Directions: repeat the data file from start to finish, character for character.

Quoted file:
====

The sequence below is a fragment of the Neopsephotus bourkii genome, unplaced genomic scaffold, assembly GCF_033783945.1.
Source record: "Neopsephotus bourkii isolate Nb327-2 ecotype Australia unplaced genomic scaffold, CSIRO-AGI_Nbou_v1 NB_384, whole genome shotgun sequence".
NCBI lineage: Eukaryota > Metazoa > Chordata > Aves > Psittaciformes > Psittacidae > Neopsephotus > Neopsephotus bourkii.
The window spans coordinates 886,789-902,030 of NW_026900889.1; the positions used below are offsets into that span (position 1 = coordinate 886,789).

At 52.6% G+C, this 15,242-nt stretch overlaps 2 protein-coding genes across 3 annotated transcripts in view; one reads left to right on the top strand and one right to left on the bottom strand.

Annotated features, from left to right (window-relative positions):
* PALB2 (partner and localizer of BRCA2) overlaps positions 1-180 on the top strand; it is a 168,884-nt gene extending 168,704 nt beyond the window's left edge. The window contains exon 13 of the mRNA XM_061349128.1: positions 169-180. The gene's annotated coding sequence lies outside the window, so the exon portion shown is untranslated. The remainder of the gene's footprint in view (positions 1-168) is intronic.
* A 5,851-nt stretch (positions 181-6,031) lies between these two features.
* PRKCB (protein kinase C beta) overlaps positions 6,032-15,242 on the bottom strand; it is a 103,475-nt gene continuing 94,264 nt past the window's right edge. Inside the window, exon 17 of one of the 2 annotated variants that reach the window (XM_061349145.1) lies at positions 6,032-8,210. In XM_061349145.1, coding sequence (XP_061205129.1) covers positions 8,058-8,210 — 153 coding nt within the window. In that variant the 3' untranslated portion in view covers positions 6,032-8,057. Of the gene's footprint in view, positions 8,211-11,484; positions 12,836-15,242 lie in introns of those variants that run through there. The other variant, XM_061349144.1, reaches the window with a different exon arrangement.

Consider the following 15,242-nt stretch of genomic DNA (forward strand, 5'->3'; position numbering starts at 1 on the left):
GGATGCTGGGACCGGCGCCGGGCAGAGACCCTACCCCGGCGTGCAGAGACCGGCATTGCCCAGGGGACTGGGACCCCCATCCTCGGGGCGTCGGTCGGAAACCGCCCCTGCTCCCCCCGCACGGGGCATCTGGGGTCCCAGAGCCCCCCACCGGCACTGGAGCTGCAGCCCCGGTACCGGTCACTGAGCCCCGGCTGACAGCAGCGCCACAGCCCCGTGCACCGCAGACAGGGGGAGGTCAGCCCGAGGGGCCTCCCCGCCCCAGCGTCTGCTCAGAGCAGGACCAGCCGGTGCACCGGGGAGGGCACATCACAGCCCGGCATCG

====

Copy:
The sequence below is a fragment of the Neopsephotus bourkii genome, unplaced genomic scaffold, assembly GCF_033783945.1.
Source record: "Neopsephotus bourkii isolate Nb327-2 ecotype Australia unplaced genomic scaffold, CSIRO-AGI_Nbou_v1 NB_384, whole genome shotgun sequence".
NCBI lineage: Eukaryota > Metazoa > Chordata > Aves > Psittaciformes > Psittacidae > Neopsephotus > Neopsephotus bourkii.
The window spans coordinates 886,789-902,030 of NW_026900889.1; the positions used below are offsets into that span (position 1 = coordinate 886,789).

At 52.6% G+C, this 15,242-nt stretch overlaps 2 protein-coding genes across 3 annotated transcripts in view; one reads left to right on the top strand and one right to left on the bottom strand.

Annotated features, from left to right (window-relative positions):
* PALB2 (partner and localizer of BRCA2) overlaps positions 1-180 on the top strand; it is a 168,884-nt gene extending 168,704 nt beyond the window's left edge. The window contains exon 13 of the mRNA XM_061349128.1: positions 169-180. The gene's annotated coding sequence lies outside the window, so the exon portion shown is untranslated. The remainder of the gene's footprint in view (positions 1-168) is intronic.
* A 5,851-nt stretch (positions 181-6,031) lies between these two features.
* PRKCB (protein kinase C beta) overlaps positions 6,032-15,242 on the bottom strand; it is a 103,475-nt gene continuing 94,264 nt past the window's right edge. Inside the window, exon 17 of one of the 2 annotated variants that reach the window (XM_061349145.1) lies at positions 6,032-8,210. In XM_061349145.1, coding sequence (XP_061205129.1) covers positions 8,058-8,210 — 153 coding nt within the window. In that variant the 3' untranslated portion in view covers positions 6,032-8,057. Of the gene's footprint in view, positions 8,211-11,484; positions 12,836-15,242 lie in introns of those variants that run through there. The other variant, XM_061349144.1, reaches the window with a different exon arrangement.

Consider the following 15,242-nt stretch of genomic DNA (forward strand, 5'->3'; position numbering starts at 1 on the left):
GGATGCTGGGACCGGCGCCGGGCAGAGACCCTACCCCGGCGTGCAGAGACCGGCATTGCCCAGGGGACTGGGACCCCCATCCTCGGGGCGTCGGTCGGAAACCGCCCCTGCTCCCCCCGCACGGGGCATCTGGGGTCCCAGAGCCCCCCACCGGCACTGGAGCTGCAGCCCCGGTACCGGTCACTGAGCCCCGGCTGACAGCAGCGCCACAGCCCCGTGCACCGCAGACAGGGGGAGGTCAGCCCGAGGGGCCTCCCCGCCCCAGCGTCTGCTCAGAGCAGGACCAGCCGGTGCACCGGGGAGGGCACATCACAGCCCGGCATCG